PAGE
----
New dietary guidelines urge increased seafood intake
U.S. seafood industry leaders praised the USDA’s 2015 Dietary Guidelines for Americans, released on 7 January, which encourages Americans to eat more seafood.
The Guidelines recommend that Americans eat at least eight ounces of a variety of seafood per week, for those eating a 2,000 calorie-per-day diet, with the aim to take in at least 250 mg. per day of omega-3 fatty acids EPA and DHA. The USDA also said women who are pregnant or breastfeeding should eat at least eight ounces of seafood per week of omega-3 fatty acid DHA to improve infant health outcomes.
“The Seafood Nutrition Partnership is very encouraged by the new 2015 Dietary Guidelines for Americans (DGA),” Linda Cornish, executive director of SNP, told SeafoodSource. “While the amount of seafood recommended is the same from the 2010 DGA, the 2015 DGA recommends a shift towards healthy eating patterns that include seafood.”
Currently, only one in 10 Americans follow the DGA to eat seafood at least twice a week, so Cornish is “hopeful that the 2015 DGA will support health and nutrition professionals to guide Americans on how to incorporate more seafood into their diets.”
In fact, the USDA provided some recommendations on how Americans could incorporate additional seafood in their diets.
“Shifts are needed within the protein foods group to increase seafood intake, but the foods to be replaced depend on the individual’s current intake from the other protein subgroups. Strategies to increase the variety of protein foods include incorporating seafood as the protein foods choice in meals twice per week in place of meat, poultry, or eggs, and using legumes or nuts and seeds in mixed dishes instead of some meat or poultry,” the USDA wrote. “For example, choosing a salmon steak, a tuna sandwich, bean chili or almonds on a main-dish salad could all increase protein variety.”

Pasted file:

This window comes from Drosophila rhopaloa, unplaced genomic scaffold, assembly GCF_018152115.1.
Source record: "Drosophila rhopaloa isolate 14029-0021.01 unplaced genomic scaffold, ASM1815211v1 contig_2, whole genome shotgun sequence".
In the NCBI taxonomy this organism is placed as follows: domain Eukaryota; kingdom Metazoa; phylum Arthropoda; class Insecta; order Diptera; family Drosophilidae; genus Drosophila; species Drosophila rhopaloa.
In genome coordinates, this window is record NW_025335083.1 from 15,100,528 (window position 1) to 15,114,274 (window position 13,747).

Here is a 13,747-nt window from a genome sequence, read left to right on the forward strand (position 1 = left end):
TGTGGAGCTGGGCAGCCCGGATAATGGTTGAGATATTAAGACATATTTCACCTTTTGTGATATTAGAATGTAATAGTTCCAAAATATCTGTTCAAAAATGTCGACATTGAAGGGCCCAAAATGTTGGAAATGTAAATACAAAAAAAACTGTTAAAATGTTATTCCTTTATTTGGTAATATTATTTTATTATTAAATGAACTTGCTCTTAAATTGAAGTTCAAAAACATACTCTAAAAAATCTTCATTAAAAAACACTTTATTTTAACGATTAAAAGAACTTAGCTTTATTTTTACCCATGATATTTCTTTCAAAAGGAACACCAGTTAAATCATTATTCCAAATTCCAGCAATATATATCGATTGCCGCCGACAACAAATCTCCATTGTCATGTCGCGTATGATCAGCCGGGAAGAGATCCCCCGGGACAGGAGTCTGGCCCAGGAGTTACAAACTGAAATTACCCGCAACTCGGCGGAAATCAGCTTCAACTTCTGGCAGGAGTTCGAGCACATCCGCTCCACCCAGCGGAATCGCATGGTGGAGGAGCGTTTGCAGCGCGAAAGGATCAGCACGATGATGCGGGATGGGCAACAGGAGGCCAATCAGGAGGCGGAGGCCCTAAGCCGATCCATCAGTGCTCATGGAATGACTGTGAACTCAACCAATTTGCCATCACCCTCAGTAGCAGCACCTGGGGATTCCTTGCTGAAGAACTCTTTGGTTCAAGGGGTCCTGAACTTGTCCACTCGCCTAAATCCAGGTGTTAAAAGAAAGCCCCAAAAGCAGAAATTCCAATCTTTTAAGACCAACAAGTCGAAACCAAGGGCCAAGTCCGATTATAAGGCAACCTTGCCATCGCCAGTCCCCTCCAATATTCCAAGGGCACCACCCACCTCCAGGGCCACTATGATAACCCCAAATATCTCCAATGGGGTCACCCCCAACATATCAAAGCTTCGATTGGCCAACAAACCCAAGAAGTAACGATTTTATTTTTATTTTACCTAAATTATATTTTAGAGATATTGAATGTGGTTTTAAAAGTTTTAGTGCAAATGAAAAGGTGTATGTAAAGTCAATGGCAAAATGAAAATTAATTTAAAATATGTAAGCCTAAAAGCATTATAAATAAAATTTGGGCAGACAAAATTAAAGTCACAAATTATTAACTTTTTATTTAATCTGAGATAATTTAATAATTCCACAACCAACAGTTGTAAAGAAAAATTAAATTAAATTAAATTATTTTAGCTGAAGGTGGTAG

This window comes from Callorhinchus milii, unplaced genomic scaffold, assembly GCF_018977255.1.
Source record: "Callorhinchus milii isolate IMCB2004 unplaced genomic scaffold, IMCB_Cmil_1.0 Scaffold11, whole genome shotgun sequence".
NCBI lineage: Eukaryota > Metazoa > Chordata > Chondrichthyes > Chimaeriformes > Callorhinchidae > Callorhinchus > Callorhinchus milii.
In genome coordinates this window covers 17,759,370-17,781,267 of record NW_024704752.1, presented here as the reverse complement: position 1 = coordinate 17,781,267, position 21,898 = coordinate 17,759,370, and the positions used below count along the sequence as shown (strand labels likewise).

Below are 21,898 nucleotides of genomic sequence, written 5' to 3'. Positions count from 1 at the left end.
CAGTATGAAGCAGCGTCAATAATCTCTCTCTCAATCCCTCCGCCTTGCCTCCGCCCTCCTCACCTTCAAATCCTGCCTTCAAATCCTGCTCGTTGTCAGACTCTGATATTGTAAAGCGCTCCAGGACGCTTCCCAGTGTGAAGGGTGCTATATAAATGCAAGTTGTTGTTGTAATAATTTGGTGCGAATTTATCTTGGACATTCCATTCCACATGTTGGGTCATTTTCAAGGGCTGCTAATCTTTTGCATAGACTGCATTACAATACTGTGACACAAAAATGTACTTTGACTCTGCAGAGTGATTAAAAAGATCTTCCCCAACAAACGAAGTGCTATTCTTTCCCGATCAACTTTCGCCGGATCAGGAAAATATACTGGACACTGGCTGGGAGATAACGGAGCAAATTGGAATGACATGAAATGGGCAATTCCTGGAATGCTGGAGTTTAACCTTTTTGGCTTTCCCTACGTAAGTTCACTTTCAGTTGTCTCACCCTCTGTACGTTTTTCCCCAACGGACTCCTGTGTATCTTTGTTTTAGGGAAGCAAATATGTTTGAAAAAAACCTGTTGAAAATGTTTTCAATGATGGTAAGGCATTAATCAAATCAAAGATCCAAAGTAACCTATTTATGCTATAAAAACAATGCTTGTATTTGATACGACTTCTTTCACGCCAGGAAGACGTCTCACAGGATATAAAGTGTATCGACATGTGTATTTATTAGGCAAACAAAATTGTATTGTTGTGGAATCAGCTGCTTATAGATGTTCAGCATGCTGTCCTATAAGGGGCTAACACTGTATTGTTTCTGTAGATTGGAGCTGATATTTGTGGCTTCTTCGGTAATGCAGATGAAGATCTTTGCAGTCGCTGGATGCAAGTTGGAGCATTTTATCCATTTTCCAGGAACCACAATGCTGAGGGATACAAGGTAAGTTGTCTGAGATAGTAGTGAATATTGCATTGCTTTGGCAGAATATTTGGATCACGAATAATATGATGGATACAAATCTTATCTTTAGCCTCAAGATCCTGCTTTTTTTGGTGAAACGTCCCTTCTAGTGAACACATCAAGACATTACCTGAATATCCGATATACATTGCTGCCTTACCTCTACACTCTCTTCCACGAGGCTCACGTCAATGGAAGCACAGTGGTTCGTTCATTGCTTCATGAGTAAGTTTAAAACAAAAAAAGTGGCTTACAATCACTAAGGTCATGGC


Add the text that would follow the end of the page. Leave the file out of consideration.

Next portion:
“When it comes to seafood, the…message is clear: eat more seafood,” Gavin Gibbons, vice president of communications for the National Fisheries Institute, told SeafoodSource.
SNP is getting the word out about the need to consume more seafood via its extensive public health education campaign. It is also a strategic communications partner of the USDA MyPlate initiative (http://www.choosemyplate.gov/foodgallery-protein-foods).